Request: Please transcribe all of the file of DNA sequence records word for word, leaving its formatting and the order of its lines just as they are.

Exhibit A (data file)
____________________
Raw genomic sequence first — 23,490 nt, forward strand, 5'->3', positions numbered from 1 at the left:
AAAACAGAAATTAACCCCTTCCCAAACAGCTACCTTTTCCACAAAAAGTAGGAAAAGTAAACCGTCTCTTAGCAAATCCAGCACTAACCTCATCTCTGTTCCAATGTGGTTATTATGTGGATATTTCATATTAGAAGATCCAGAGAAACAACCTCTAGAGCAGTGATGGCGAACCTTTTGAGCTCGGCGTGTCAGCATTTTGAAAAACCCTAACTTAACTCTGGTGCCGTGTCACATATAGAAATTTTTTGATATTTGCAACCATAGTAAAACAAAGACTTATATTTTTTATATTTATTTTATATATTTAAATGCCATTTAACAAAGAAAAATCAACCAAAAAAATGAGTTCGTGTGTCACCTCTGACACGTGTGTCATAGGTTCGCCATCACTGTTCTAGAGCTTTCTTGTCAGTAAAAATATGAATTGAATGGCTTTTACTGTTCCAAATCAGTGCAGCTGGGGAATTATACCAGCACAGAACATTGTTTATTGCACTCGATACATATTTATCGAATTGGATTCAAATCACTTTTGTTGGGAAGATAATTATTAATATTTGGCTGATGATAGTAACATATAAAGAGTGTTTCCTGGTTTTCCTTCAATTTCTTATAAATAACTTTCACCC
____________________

Raw genomic sequence first — 23,490 nt, forward strand, 5'->3', positions numbered from 1 at the left:
AAAACAGAAATTAACCCCTTCCCAAACAGCTACCTTTTCCACAAAAAGTAGGAAAAGTAAACCGTCTCTTAGCAAATCCAGCACTAACCTCATCTCTGTTCCAATGTGGTTATTATGTGGATATTTCATATTAGAAGATCCAGAGAAACAACCTCTAGAGCAGTGATGGCGAACCTTTTGAGCTCGGCGTGTCAGCATTTTGAAAAACCCTAACTTAACTCTGGTGCCGTGTCACATATAGAAATTTTTTGATATTTGCAACCATAGTAAAACAAAGACTTATATTTTTTATATTTATTTTATATATTTAAATGCCATTTAACAAAGAAAAATCAACCAAAAAAATGAGTTCGTGTGTCACCTCTGACACGTGTGTCATAGGTTCGCCATCACTGTTCTAGAGCTTTCTTGTCAGTAAAAATATGAATTGAATGGCTTTTACTGTTCCAAATCAGTGCAGCTGGGGAATTATACCAGCACAGAACATTGTTTATTGCACTCGATACATATTTATCGAATTGGATTCAAATCACTTTTGTTGGGAAGATAATTATTAATATTTGGCTGATGATAGTAACATATAAAGAGTGTTTCCTGGTTTTCCTTCAATTTCTTATAAATAACTTTCACCC